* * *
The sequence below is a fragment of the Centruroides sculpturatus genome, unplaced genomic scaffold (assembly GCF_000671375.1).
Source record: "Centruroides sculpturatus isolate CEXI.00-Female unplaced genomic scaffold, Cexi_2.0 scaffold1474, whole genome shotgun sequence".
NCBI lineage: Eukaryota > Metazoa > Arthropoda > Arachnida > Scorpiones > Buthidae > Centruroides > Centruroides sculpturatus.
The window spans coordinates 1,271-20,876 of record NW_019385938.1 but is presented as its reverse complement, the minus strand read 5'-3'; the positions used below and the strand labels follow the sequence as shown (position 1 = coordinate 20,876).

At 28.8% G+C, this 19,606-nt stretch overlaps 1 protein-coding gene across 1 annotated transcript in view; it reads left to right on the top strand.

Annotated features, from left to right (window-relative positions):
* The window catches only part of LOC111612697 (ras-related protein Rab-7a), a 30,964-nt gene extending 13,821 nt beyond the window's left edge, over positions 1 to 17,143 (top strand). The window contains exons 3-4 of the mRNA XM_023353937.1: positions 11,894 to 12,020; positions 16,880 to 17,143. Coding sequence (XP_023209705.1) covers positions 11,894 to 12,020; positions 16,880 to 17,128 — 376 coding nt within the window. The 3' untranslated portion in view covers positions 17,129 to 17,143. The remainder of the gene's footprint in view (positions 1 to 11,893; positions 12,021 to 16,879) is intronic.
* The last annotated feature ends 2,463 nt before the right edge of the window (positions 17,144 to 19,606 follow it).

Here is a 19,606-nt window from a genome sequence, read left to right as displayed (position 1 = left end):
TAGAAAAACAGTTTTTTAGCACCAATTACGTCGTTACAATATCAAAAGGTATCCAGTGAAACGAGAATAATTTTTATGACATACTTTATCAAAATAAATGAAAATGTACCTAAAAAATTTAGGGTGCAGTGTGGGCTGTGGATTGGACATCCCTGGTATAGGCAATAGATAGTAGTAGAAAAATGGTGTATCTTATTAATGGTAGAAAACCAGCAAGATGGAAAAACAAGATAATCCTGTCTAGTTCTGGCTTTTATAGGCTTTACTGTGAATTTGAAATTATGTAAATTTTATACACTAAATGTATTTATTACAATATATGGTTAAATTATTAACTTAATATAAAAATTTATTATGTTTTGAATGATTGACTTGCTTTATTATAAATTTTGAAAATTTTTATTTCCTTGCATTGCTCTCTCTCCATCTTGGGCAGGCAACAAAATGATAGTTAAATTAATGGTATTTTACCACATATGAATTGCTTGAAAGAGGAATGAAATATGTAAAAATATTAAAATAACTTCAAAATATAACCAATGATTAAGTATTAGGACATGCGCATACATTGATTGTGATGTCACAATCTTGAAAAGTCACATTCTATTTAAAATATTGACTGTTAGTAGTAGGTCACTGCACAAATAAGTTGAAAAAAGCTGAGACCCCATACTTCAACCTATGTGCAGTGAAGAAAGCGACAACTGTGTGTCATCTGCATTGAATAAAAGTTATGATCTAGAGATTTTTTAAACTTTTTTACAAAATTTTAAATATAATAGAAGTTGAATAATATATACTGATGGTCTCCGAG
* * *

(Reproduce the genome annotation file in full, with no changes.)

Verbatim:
The sequence below is a fragment of the Centruroides sculpturatus genome, unplaced genomic scaffold (assembly GCF_000671375.1).
Source record: "Centruroides sculpturatus isolate CEXI.00-Female unplaced genomic scaffold, Cexi_2.0 scaffold1474, whole genome shotgun sequence".
NCBI lineage: Eukaryota > Metazoa > Arthropoda > Arachnida > Scorpiones > Buthidae > Centruroides > Centruroides sculpturatus.
The window spans coordinates 1,271-20,876 of record NW_019385938.1 but is presented as its reverse complement, the minus strand read 5'-3'; the positions used below and the strand labels follow the sequence as shown (position 1 = coordinate 20,876).

At 28.8% G+C, this 19,606-nt stretch overlaps 1 protein-coding gene across 1 annotated transcript in view; it reads left to right on the top strand.

Annotated features, from left to right (window-relative positions):
* The window catches only part of LOC111612697 (ras-related protein Rab-7a), a 30,964-nt gene extending 13,821 nt beyond the window's left edge, over positions 1 to 17,143 (top strand). The window contains exons 3-4 of the mRNA XM_023353937.1: positions 11,894 to 12,020; positions 16,880 to 17,143. Coding sequence (XP_023209705.1) covers positions 11,894 to 12,020; positions 16,880 to 17,128 — 376 coding nt within the window. The 3' untranslated portion in view covers positions 17,129 to 17,143. The remainder of the gene's footprint in view (positions 1 to 11,893; positions 12,021 to 16,879) is intronic.
* The last annotated feature ends 2,463 nt before the right edge of the window (positions 17,144 to 19,606 follow it).

Here is a 19,606-nt window from a genome sequence, read left to right as displayed (position 1 = left end):
TAGAAAAACAGTTTTTTAGCACCAATTACGTCGTTACAATATCAAAAGGTATCCAGTGAAACGAGAATAATTTTTATGACATACTTTATCAAAATAAATGAAAATGTACCTAAAAAATTTAGGGTGCAGTGTGGGCTGTGGATTGGACATCCCTGGTATAGGCAATAGATAGTAGTAGAAAAATGGTGTATCTTATTAATGGTAGAAAACCAGCAAGATGGAAAAACAAGATAATCCTGTCTAGTTCTGGCTTTTATAGGCTTTACTGTGAATTTGAAATTATGTAAATTTTATACACTAAATGTATTTATTACAATATATGGTTAAATTATTAACTTAATATAAAAATTTATTATGTTTTGAATGATTGACTTGCTTTATTATAAATTTTGAAAATTTTTATTTCCTTGCATTGCTCTCTCTCCATCTTGGGCAGGCAACAAAATGATAGTTAAATTAATGGTATTTTACCACATATGAATTGCTTGAAAGAGGAATGAAATATGTAAAAATATTAAAATAACTTCAAAATATAACCAATGATTAAGTATTAGGACATGCGCATACATTGATTGTGATGTCACAATCTTGAAAAGTCACATTCTATTTAAAATATTGACTGTTAGTAGTAGGTCACTGCACAAATAAGTTGAAAAAAGCTGAGACCCCATACTTCAACCTATGTGCAGTGAAGAAAGCGACAACTGTGTGTCATCTGCATTGAATAAAAGTTATGATCTAGAGATTTTTTAAACTTTTTTACAAAATTTTAAATATAATAGAAGTTGAATAATATATACTGATGGTCTCCGAG